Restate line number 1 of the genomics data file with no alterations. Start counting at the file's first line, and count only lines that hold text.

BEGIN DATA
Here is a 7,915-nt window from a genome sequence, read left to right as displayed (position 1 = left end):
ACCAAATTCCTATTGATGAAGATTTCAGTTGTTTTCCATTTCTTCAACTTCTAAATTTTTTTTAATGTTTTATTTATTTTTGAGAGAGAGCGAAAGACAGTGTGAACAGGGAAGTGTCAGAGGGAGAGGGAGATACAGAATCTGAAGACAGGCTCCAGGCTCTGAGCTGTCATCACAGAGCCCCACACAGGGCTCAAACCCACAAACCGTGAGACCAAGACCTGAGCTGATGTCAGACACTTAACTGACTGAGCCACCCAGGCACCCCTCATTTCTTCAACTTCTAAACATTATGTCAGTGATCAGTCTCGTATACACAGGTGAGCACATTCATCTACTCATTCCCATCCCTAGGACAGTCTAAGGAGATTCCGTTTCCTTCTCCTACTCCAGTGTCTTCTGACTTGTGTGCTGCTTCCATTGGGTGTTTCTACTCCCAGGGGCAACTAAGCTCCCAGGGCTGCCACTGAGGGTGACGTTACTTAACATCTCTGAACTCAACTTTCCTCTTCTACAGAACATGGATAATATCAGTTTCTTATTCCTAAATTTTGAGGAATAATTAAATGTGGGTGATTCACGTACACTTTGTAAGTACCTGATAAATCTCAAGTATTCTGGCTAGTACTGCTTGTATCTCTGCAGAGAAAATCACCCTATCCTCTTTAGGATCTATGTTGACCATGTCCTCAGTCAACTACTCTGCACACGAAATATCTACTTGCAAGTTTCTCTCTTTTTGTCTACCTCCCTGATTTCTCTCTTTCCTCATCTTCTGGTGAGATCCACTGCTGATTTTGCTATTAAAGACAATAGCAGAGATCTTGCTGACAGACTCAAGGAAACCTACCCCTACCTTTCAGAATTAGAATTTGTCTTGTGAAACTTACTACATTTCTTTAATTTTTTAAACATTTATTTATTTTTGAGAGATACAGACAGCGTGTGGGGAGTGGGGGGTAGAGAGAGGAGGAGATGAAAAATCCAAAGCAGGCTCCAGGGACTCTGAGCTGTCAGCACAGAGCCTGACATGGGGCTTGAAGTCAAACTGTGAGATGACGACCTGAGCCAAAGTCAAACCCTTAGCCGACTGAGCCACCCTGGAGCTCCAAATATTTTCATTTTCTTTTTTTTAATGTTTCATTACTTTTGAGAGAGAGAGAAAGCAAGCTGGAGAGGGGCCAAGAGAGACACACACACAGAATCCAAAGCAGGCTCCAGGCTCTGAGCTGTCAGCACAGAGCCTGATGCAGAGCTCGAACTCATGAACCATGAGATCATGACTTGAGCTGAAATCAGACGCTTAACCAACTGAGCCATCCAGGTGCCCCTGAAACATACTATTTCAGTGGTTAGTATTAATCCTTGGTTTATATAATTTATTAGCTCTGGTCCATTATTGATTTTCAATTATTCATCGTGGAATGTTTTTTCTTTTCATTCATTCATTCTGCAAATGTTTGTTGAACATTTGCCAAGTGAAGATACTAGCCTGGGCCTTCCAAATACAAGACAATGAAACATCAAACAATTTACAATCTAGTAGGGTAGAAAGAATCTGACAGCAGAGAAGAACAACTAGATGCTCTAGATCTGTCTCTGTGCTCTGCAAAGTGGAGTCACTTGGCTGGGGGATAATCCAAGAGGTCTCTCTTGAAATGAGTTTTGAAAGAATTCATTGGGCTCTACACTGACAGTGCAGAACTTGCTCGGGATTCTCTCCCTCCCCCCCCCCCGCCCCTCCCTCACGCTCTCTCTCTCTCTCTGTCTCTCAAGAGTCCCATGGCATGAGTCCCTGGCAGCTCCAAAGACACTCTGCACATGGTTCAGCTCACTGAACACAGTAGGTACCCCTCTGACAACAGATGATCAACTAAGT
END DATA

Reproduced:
Here is a 7,915-nt window from a genome sequence, read left to right as displayed (position 1 = left end):